Sunday, March 12, 2006

Economical with the truth

As we've said before, we like reading the obituaries. If nothing else, it's a crash course in history. Hence it was with great interest that we started an obit in the Times of London that was headed as follows:

John Wilson
February 24, 1927 - February 5, 2006

Commander of Special Branch who acted defiantly in the face of Irish terrorism

Read the whole thing, and you won't be any the wiser as to what specifically he did, despite the presence of many tantalising hints. It seems that his positions were with Scotland Yard Special Branch as opposed to RUC Special Branch:

By the time Wilson retired in 1983 he was credited with reviving Special Branch’s almost defunct Irish squad to meet the new challenge and had briefed every prime minister and home secretary from the Government of Harold Wilson to that of Margaret Thatcher.

He improved relations across the Irish border cementing essential relationships with the Garda Siochana and persuading Irish police officers that terrorists were a mutual enemy whatever their background ...

In 1976 he became chief superintendent in Special Branch liaising with other departments of the Met, UK police forces, the RUC, Garda Siochana and the Cabinet Office ... In 1974 he received a Commissioner’s Commendation for his “ability and devotion to duty” leading to the conviction of the Belfast Ten who had attacked the Old Bailey and Scotland Yard. He was also commended by the judge at their trial.

The reference to the Belfast Ten is as close as it comes to specifics on what he did. This leads into an interesting strand of Irish Republican politics, because the Belfast Ten spawned a precursor to the 1981 H-block hunger strikes; two IRA men who joined their hunger strike (to press their demands for political prisoner status and the right to serve their sentences in Northern Ireland) died -- Frank Stagg and Michael Gaughan.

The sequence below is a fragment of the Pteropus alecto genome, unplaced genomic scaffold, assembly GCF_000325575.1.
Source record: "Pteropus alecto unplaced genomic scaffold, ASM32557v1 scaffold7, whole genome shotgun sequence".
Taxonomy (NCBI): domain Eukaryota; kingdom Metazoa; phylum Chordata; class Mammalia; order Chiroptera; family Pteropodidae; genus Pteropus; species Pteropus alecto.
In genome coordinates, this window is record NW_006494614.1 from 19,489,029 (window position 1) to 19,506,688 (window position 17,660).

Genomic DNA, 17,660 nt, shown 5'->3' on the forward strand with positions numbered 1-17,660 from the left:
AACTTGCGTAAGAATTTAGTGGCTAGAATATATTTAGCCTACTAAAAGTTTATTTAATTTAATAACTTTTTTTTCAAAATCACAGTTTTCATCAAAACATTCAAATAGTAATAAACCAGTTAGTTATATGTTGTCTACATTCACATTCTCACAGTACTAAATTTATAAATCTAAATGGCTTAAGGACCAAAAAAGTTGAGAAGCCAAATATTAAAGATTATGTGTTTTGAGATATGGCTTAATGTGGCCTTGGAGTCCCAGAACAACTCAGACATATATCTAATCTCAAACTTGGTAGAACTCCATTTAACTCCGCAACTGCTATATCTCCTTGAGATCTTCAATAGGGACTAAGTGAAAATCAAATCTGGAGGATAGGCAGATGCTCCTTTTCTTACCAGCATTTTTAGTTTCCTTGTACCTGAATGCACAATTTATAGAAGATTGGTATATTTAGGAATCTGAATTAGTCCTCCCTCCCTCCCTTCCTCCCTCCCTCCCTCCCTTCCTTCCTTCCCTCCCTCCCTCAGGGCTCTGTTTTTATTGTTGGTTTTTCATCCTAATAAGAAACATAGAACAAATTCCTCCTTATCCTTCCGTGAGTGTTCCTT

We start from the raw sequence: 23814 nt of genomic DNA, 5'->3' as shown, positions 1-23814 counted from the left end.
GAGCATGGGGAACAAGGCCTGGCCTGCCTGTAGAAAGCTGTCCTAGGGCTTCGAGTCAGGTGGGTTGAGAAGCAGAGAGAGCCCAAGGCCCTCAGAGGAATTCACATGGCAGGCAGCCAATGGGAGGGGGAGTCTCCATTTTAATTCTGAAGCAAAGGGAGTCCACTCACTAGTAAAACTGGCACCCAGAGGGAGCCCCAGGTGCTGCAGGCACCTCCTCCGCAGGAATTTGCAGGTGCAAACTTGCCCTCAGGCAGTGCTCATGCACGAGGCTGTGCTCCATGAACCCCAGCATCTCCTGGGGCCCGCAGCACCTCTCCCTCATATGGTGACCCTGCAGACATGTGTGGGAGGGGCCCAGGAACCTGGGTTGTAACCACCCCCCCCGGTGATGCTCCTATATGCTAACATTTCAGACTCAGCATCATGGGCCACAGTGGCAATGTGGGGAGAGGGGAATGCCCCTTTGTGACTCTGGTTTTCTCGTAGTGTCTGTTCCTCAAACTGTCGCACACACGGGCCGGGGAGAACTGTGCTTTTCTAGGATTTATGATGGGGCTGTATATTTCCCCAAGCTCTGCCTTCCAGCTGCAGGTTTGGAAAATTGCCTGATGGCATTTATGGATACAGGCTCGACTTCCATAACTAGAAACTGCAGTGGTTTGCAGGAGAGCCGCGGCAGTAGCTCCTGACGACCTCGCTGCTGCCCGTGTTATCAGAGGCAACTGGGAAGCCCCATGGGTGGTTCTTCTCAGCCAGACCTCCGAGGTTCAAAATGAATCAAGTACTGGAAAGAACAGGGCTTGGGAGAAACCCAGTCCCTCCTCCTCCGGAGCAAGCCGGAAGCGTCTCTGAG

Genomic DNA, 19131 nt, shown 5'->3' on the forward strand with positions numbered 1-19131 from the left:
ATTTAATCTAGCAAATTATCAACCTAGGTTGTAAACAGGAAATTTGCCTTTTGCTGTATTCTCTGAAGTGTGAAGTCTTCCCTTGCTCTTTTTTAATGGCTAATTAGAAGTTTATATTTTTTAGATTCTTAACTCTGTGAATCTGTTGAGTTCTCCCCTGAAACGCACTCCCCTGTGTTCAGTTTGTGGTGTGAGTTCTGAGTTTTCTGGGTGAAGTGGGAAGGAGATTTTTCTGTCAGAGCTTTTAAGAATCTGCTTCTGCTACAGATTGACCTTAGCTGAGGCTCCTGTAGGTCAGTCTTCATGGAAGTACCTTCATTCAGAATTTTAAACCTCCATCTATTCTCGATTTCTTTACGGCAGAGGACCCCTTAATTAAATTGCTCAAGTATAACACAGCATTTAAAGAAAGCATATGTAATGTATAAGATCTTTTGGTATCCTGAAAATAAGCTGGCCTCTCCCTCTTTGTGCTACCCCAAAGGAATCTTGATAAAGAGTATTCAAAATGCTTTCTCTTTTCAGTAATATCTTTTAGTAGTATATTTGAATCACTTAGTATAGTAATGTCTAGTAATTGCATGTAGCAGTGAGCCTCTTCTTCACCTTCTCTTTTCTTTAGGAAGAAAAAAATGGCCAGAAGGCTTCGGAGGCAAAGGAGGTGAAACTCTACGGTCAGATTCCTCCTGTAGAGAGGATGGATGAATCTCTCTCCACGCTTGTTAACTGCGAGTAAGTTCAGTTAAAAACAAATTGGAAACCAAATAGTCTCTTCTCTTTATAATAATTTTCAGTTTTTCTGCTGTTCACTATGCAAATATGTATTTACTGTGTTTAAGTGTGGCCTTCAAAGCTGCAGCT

Furthermore, the British strategy at this time was to force feed hunger strikers, but the resulting public relations disaster led them to drop it, setting the stage for the later disaster with the H-block hunger strikes. Most depressingly, the Pentagon's pre-Magna Carta detention centre at Guantanamo Bay is still at the force-feeding stage, suggesting that the Pentagon has done not even minimal research on possible historical parallels with their current activities.

A note about the links in this post: there are they for your convenience; weigh the information and any political leanings as you see fit. 1970s Irish history is surprisingly poorly documented on the web, so we take the view that more information is better than less even if the politics differs from our own.

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